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  • rate this

    Comment number 225.

    Its quite simple really. Get your fat lazy bottom off the sofa and do
    The amount of people that use lame excuses (no time in the day is a good one - wake up earlier then!) to cover-up their own laziness is astounding

  • rate this

    Comment number 224.

    Exercise costs nothing, you don'e NEED specialist equipment or clothing, It doesn't have to take an hour either. A couple of minutes here and there soon adds up. So it's not lack of time/money that's the 'problem'. Some people are just lazy, some people just don't want to exercise (their choice). If someone wants to get fit/exercise they will. If they don't, they won't.

  • rate this

    Comment number 223.

    can target the fatties in several ways: stop subsidising junk foods, don't cover weight-related illnesses on the NHS.
    What an idiotic comment. If the NHS didnt treat self inflicted problems it really would be the best in the world as no one would be using it. Im assuming you dont drink/smoke/drive/eat anything unhealthy/do anything but low impact exercise?

  • rate this

    Comment number 222.

    Would not dare to go cycling anymore on UK roads.
    Far to unhealthy. Drivers on their mobiles. Drivers going too fast.

    About time the police cracked down on these dangerous callous maniacs - most of them driver excessively large SUVs. Selfish planet destroyers....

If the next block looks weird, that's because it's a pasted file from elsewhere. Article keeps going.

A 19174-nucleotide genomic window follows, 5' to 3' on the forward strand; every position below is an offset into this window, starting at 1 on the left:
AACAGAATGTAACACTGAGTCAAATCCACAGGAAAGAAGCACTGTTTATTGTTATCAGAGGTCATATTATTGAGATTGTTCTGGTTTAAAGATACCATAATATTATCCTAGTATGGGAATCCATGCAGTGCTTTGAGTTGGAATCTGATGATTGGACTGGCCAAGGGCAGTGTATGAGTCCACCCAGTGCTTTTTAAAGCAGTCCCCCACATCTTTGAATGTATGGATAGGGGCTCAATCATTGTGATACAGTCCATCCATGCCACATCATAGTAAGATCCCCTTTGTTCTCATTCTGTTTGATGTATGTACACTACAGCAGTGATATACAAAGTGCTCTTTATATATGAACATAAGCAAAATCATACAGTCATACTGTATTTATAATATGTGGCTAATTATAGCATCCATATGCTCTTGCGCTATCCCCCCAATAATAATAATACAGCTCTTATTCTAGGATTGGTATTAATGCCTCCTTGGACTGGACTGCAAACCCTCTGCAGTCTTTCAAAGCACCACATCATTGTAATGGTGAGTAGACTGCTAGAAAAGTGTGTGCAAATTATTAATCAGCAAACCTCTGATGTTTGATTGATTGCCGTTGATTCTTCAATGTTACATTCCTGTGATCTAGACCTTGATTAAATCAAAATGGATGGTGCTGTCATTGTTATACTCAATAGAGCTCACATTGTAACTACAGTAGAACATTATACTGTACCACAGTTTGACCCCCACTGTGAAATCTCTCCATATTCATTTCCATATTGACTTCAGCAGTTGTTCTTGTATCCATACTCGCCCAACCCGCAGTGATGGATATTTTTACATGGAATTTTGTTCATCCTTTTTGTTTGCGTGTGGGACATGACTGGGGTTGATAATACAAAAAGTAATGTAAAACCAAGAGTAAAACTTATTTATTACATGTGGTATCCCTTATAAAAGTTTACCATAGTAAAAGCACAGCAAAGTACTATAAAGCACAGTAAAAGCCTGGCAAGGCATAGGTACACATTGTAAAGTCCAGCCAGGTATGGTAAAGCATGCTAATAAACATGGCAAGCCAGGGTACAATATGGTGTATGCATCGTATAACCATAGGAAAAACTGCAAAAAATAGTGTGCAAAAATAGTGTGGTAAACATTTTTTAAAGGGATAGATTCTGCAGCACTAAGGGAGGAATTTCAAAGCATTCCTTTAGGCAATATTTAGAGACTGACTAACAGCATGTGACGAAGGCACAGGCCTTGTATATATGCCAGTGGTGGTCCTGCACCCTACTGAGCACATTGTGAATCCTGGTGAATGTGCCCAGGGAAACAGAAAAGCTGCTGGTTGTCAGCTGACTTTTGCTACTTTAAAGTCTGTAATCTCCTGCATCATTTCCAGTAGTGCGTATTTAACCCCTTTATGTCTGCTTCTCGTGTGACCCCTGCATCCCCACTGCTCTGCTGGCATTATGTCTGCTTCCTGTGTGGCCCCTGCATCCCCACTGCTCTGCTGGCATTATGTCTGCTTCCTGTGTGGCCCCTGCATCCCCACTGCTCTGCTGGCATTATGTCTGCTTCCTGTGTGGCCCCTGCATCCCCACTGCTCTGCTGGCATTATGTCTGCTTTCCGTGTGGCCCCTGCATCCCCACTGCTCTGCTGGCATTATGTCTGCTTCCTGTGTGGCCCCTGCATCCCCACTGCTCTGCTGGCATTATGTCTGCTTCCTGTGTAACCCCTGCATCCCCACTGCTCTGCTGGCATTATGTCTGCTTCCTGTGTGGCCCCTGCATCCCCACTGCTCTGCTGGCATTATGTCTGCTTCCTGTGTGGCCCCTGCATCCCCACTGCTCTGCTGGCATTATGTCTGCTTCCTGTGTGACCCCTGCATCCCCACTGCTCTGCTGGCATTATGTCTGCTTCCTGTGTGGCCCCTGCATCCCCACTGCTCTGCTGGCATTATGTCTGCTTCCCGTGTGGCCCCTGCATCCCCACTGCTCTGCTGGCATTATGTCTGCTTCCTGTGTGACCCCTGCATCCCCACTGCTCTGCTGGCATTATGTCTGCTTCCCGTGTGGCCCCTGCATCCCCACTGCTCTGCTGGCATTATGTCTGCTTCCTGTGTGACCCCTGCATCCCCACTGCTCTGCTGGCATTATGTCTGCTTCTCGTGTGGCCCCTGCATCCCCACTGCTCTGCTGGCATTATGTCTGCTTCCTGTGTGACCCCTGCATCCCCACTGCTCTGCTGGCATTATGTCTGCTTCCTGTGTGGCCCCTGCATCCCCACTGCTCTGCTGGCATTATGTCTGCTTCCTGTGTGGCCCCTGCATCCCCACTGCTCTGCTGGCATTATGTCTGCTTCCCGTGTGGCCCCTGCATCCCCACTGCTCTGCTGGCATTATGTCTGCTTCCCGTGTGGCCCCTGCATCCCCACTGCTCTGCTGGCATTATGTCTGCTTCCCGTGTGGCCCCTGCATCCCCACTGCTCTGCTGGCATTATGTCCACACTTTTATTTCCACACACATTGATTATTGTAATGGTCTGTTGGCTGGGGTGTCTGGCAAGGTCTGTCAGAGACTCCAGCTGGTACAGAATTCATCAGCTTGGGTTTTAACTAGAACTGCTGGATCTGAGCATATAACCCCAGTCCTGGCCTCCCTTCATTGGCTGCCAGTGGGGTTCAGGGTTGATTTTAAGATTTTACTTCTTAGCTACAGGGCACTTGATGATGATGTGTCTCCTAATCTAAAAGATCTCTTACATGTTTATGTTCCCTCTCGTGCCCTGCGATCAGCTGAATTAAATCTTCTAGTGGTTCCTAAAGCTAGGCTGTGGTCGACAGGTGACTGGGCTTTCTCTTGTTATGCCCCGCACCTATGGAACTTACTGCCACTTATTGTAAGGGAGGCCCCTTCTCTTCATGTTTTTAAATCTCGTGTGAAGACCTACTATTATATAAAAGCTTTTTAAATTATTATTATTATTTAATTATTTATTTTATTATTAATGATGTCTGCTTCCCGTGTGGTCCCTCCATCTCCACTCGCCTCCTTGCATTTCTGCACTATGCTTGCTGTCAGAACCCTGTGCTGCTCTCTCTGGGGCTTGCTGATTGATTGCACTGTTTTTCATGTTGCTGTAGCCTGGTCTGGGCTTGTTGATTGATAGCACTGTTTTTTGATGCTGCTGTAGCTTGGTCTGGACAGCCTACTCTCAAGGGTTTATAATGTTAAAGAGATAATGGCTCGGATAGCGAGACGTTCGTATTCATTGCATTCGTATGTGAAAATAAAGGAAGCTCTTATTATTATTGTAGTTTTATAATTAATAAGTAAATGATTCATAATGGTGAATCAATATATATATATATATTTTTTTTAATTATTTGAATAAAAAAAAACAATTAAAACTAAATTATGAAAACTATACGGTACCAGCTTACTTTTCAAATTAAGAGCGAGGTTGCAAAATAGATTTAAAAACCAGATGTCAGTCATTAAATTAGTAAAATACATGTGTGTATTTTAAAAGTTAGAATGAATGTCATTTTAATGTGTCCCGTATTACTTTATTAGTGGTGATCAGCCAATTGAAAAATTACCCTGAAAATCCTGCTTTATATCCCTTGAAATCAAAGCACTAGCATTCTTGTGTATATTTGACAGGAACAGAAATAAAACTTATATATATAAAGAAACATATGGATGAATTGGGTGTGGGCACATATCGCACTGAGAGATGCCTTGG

• rate this

    Comment number 221.

    Despite subsidised gym memberships, healthcare through work schemes and huge amount of information about the benefits of regular exercise.

    Exercise is still a low priority in many peoples lives. There are those you can't blame due to social status and work pressures but others just choose to slob. The nanny state will not change this. It has to come from within.

  • rate this

    Comment number 220.

    @ 206 BARRYBIGBOX below, running is a well known treatment for depression. Maybe you should try it rather than the excuses you have written below which are all absolutely rediculous !!

  • rate this

    Comment number 219.

    @211 Trytastic

    Yes well by the time I get home at around 7pm, it's a little late for anything to be open, and no way am I going to get myself killed on the roads by cycling. You might be lucky enough to live in a good area, I am not... and by the time I get home all I want to do is have food and sleep to begin again at 6:30 am the next day. Weekends are for housework and family.

  • rate this

    Comment number 218.

    Fit for what, exactly ?
    More work ? Tax ? Fleecing nursing-home ?
    No need to repeat every cyclic non-revelation BBC...

  • rate this

    Comment number 217.

    Another group of body fascists preparing a report. So what if adults are not exercising enough? Attend to yourself and let other people do as they wish. Does healthcare for overweight people cost - yes! Does healthcare for sports injuries, mountan-biking, hiking, climbing, swimming, running, football, rugby etc cost - Yes!!!

  • rate this

    Comment number 216.

    #198 More likely because carbohydrates & very energy intensive its easy too eat too much. If you eat 2000 calories a day and burn 2000 you will not gain weight. When I did my army basic training I was eating 3 full meals and topping up with mars bars, full sugar coke & crisps. I ate about 6000 cals a day and lost half a stone a week (because I was burning it all and then some)